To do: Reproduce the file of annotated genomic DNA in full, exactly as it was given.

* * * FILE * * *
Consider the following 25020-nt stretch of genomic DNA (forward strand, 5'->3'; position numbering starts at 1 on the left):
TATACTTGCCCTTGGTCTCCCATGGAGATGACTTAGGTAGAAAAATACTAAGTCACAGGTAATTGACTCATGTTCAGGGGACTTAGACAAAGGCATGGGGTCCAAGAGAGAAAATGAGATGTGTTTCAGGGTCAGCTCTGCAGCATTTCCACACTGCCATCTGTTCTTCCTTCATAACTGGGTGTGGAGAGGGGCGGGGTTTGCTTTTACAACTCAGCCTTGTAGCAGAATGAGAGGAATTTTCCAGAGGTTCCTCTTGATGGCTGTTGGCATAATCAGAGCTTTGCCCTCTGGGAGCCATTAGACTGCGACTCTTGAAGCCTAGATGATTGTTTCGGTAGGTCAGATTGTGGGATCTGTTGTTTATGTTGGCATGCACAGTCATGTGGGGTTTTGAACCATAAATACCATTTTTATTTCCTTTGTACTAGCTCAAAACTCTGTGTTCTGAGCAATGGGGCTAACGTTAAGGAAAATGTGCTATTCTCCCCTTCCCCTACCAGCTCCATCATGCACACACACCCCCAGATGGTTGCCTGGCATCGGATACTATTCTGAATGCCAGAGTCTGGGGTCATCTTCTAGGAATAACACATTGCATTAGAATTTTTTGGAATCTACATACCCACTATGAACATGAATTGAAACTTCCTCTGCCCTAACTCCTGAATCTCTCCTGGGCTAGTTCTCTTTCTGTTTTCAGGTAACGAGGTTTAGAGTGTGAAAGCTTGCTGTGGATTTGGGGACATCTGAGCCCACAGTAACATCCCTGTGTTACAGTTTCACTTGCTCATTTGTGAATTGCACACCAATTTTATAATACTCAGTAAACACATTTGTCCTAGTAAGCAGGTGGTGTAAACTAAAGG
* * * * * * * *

Consider the following 25020-nt stretch of genomic DNA (forward strand, 5'->3'; position numbering starts at 1 on the left):
TATACTTGCCCTTGGTCTCCCATGGAGATGACTTAGGTAGAAAAATACTAAGTCACAGGTAATTGACTCATGTTCAGGGGACTTAGACAAAGGCATGGGGTCCAAGAGAGAAAATGAGATGTGTTTCAGGGTCAGCTCTGCAGCATTTCCACACTGCCATCTGTTCTTCCTTCATAACTGGGTGTGGAGAGGGGCGGGGTTTGCTTTTACAACTCAGCCTTGTAGCAGAATGAGAGGAATTTTCCAGAGGTTCCTCTTGATGGCTGTTGGCATAATCAGAGCTTTGCCCTCTGGGAGCCATTAGACTGCGACTCTTGAAGCCTAGATGATTGTTTCGGTAGGTCAGATTGTGGGATCTGTTGTTTATGTTGGCATGCACAGTCATGTGGGGTTTTGAACCATAAATACCATTTTTATTTCCTTTGTACTAGCTCAAAACTCTGTGTTCTGAGCAATGGGGCTAACGTTAAGGAAAATGTGCTATTCTCCCCTTCCCCTACCAGCTCCATCATGCACACACACCCCCAGATGGTTGCCTGGCATCGGATACTATTCTGAATGCCAGAGTCTGGGGTCATCTTCTAGGAATAACACATTGCATTAGAATTTTTTGGAATCTACATACCCACTATGAACATGAATTGAAACTTCCTCTGCCCTAACTCCTGAATCTCTCCTGGGCTAGTTCTCTTTCTGTTTTCAGGTAACGAGGTTTAGAGTGTGAAAGCTTGCTGTGGATTTGGGGACATCTGAGCCCACAGTAACATCCCTGTGTTACAGTTTCACTTGCTCATTTGTGAATTGCACACCAATTTTATAATACTCAGTAAACACATTTGTCCTAGTAAGCAGGTGGTGTAAACTAAAGG